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Just thought I's let you know, I have been looking for a job for almost a year now, Got your CV last week, sent it out Sunday, invited to interview on Monday, today, given a starting date at my new job!!! You are good!!! Thanks a lot!!! M. Krawczyk
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Career Profiles Database
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Immigration Officer (CV)
Immigration officers are stationed at every point of entry into the United Kingdom to check and monitor people who are arriving and leaving. Officers check the landing cards that are required for non-British and non-European passengers, and establish the purpose of their visit and the length of stay.
When an officer decides to allow entry to the country they check and endorse passports and any documents relating to working in this country, and make sure that any other forms that may be required are completed.
If officers are not satisfied that passengers qualify for entry, they interview them for more information, arrange for them to be sent back to their point of departure if they are found to be illegal immigrants, or arrange for them to be sent to a holding area if they claim political asylum.
Their work also involves organising surveillance and carrying out intelligence-based activities. Officers may also have to carry out immigration visits to identify people who have no authority to remain in the UK.
Hours and Environment
As an immigration officer, you will work shifts including nights, weekends and public holidays. A minimum of 36 hours a week is usual.
Most of your work takes place indoors at ports and airports. You may be posted to overseas transport facilities that act as entry points to the UK, for example the Channel Tunnel rail terminals in France.
Skills and Interests
To be an immigration officer you need:
- a confident and reliable approach to work
- the ability to work under pressure and meet deadlines
- a responsible attitude to work
- excellent organisational and communications skills
- the ability to work well with people
- excellent observational skills.
Although there are no formal educational entry requirements for immigration officer posts, your employer will expect you to demonstrate an educational standard similar to A level/H grade.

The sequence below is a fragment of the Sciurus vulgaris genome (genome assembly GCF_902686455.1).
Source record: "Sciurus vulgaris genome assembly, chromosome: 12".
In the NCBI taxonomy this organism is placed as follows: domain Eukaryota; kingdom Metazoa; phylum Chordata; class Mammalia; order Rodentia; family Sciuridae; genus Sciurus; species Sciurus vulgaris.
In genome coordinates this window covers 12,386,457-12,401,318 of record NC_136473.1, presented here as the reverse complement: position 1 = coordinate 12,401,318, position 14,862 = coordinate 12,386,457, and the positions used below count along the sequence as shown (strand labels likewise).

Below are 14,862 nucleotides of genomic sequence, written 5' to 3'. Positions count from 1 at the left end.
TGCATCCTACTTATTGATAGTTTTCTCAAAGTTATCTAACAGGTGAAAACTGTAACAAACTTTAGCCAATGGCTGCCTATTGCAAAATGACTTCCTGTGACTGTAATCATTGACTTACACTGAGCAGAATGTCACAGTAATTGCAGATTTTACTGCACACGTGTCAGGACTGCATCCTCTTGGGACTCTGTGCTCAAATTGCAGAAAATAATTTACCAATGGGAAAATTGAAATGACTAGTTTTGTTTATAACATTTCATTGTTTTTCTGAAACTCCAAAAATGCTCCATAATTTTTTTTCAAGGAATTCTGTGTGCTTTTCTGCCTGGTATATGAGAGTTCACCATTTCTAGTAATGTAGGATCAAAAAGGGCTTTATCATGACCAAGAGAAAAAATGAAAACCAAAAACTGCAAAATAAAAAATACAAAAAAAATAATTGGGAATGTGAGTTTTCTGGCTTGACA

When you apply for a position you complete a competency based application form and, if successful, you may be invited to attend an assessment centre. The assessment centre will examine your communication skills, judgement, conflict management skills, and your awareness of equal opportunities issues.
You must be a UK national with no restrictions on your stay in the UK, and you should normally have lived in the UK continuously for the last five years. The sensitive nature of the work means that security clearance is required for all posts. Your employer will also ask you to complete a health declaration and attend a medical examination.
Some ability in, or willingness to learn, a foreign language would be useful, but is not essential.
You may be able to start out in the service as an assistant immigration officer and gain promotion to immigration officer through promotion boards. For more details, check the Assistant Immigration Officer job profile.
The policy, operations and corporate services departments of the immigration service recruit for some positions through the Civil Service Fast Stream scheme; check Further Information for details.
For more details about careers in immigration, visit the Border & Immigration Agency and the Civil Service Recruitment Gateway websites in Further Information.
As a new recruit, you undergo an initial period of training, lasting around 10 weeks, at Manchester, Heathrow or Gatwick Airports, or at the port of Dover.
Once in post, you need to develop a strong working knowledge of relevant legislation, case law and instructions. You can expect to receive on-the-job training and support. There is in-house training available plus some external vocational and language courses. The department will sponsor you for these.
There has been a large expansion programme within the immigration service and it is still growing. Immigration officers are based at over 50 airports and seaports around the UK and at the Channel Tunnel. As an officer, you must be prepared to serve anywhere in the UK.
As with most positions in the civil service, you will have clear promotion routes. Length of service and suitable annual assessments will play an important part in your progression.
Your progression options include promotion to chief immigration officer or moves into the general grades for promotion to higher executive officer.
Figures are intended as a guideline only.
National salary scales for immigration officers start at around £20,000 a year.
Experienced immigration officers can earn up to around £27,000.
The maximum rate for immigration officers is around £31,000 a year.
Salaries include a shift disturbance allowance of 16.5%. There is a London weighting for workers in that area. Premium payments for working weekends and bank holidays are also available.
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The information contained in our Career Profiles Database was correct at time of publishing, but since publication certain details may have changed so please use this section as a research tool and in some cases further research may be required.